For many of us, the files on our computers and servers are our business. Without them, everything stops, and we can’t do our jobs or serve our customers.
So when hackers take control of our files, it’s a big deal.
That’s precisely what happened in May of this year, when the Wanna Cry attack shut down thousands of businesses. In this ransomware attack, hackers demanded about $300 worth of bitcoin to release files, with the threat of permanently deleting them. This attack, noted as the biggest cyberattack to that point in history, impacted 200,000 victims in 150 countries.
Unfortunately, stories about hacks, phishing, and ransomware aren’t that uncommon. But there was a nugget in the Wanna Cry story that should stop your business’ C-level executives in their tracks:
Microsoft released a security patch that would shut down the vulnerability exploited in Wanna Cry in March. The Wanna Cry attack didn’t start until May.
That means every victim of Wanna Cry had two months to update his or her software—and completely shut down the attack before it began.
It’s no surprise that so many people failed to make this update. We have seen a pervasive tendency for individuals and companies to fall behind in updating their operating systems, language and framework versions, and security patches.
Why do people do this? Here are some of the common excuses:
It takes time and (often) money
At the very least, it takes download time and a system restart for a minor update. Multiply this by dozens of machines, and the time investment for staying up to date is significant. When you’re talking about a language like Python or a framework like Django, you will likely need a software engineer to accomplish updates. This system maintenance prevents other projects from starting or moving, and also can drain capital expenditures that could be used on feature upgrades and other more public-facing changes.
Onerous policies bog down updates
In some companies, IT departments need to review every potential software update and assess whether it’s necessary. It’s important for IT to understand all aspects of software inside a company’s environment, but if the approval process drags because of red tape or manpower problems, then well-intended policies can actually become a source of vulnerabilities.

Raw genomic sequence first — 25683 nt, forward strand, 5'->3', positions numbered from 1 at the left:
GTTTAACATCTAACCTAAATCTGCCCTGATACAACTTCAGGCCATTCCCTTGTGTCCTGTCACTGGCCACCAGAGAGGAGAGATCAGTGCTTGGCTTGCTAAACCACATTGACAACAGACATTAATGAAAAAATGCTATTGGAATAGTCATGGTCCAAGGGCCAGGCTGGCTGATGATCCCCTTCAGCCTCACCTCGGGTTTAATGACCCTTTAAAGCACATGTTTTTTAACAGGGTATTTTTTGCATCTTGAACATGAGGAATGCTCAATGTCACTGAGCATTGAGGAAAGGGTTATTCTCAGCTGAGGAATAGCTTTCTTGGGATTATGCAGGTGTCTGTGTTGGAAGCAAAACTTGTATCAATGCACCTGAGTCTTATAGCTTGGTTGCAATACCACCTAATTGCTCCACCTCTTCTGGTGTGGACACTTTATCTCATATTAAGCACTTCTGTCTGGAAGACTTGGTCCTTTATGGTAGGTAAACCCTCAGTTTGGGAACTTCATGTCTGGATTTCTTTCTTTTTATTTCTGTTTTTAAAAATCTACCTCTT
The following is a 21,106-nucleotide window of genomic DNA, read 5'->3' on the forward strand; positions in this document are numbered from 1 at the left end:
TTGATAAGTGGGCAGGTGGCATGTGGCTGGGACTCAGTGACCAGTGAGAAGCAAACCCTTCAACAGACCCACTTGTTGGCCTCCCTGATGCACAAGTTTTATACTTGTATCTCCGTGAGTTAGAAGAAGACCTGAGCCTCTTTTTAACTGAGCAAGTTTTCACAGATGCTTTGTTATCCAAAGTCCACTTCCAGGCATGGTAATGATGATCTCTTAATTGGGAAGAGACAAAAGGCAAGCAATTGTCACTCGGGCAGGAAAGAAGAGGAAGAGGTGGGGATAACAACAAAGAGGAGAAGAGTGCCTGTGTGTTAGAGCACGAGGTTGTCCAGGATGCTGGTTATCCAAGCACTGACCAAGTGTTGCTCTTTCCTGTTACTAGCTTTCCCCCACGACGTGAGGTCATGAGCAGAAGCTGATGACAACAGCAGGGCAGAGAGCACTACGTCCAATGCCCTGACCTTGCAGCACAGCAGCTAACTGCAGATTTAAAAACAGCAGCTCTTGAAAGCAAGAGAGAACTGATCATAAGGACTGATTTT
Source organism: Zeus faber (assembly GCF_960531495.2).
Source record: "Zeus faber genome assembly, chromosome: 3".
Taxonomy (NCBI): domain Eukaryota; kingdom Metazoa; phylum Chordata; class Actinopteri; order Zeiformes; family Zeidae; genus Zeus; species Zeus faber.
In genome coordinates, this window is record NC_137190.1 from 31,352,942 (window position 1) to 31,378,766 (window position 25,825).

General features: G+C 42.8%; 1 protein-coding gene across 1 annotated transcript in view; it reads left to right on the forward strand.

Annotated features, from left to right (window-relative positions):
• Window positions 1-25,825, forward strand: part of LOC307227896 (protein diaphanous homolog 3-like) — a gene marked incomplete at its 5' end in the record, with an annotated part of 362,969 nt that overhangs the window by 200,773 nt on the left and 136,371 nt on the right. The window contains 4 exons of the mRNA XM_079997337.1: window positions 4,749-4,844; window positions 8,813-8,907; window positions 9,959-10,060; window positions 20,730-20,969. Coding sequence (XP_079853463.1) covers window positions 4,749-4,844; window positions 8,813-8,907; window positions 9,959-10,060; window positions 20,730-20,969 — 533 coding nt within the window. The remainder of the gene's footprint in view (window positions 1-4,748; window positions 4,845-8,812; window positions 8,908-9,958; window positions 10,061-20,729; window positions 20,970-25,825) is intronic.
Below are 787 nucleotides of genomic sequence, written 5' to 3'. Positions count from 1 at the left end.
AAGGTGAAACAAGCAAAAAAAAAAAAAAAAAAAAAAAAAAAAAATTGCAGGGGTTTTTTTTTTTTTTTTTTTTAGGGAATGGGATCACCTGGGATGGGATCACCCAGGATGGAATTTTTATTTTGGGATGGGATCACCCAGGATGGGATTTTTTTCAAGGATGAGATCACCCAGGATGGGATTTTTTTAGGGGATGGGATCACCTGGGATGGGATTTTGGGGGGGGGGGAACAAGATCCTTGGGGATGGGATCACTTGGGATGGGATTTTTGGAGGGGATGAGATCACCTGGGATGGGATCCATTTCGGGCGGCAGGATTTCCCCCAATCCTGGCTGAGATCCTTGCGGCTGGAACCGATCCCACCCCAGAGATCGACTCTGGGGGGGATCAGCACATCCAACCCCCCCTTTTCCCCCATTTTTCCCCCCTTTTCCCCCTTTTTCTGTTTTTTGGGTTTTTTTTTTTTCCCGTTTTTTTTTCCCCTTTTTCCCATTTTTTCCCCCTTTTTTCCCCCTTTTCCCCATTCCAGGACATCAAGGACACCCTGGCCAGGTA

Updates can clash with legacy software
Sometimes there’s a legitimate reason not to install updates—because they will break integrations with other business-critical software. For example, what if your legacy ERP will only work in an older operating system like Windows XP. (This is more common that you thing, because we encounter many companies that use ERP systems that are 20-plus years old.) When Microsoft stops supporting XP with regular security patches, your company ends up with vulnerable software and no way to fix it without a massive ERP upgrade project.
You’re already too far behind
When these first three things happen, it’s easy to fall behind, to the point that updates will take a user, group, or even a whole business down for a significant amount of time. When you run into this kind of technological debt, then it’s an even bigger deal—one that can’t be fixed without an investment of time and resources. We have worked with clients that fell into this situation when it comes to Python and Django versions. They fell so far behind that they could no longer update their existing web applications, and had to spend several months and tens of thousands of dollars to catch up so they could continue to make forward progress. The interest rate on their technical debt was steep.
These excuses aren’t arbitrary. There is business logic behind them. But ultimately, falling into these excuses leaves your business at risk. So what should you do?
The Key to Staying Up-to-Date:
Create a rhythm of updates
The best way to avoid technical debt is to be proactive. On a regular basis, seek out updates and install them. If you’re behind, catch up and then stay ahead of the game.
At Worthwhile, we offer clients ongoing support plans that include version and security updates. Each quarter, we install updates and confirm that they’re working, to make sure our clients don’t fall behind. Smart companies see this value of this kind of regular rhythm of searching out and installing updates, and they know that it’s much easier to do this proactively than reactively. This isn’t the only approach to staying up-to-date, but it’s one our clients have found helpful.
Of course, you will need to be reactive at some times, as critical patches are released. But a proactive approach will make this an exception, and not the rule, which will make it easier to react quickly when it’s required.
By staying up-to-date on security patches and version updates, you won’t want to cry when you try to access your files (or balancing your books).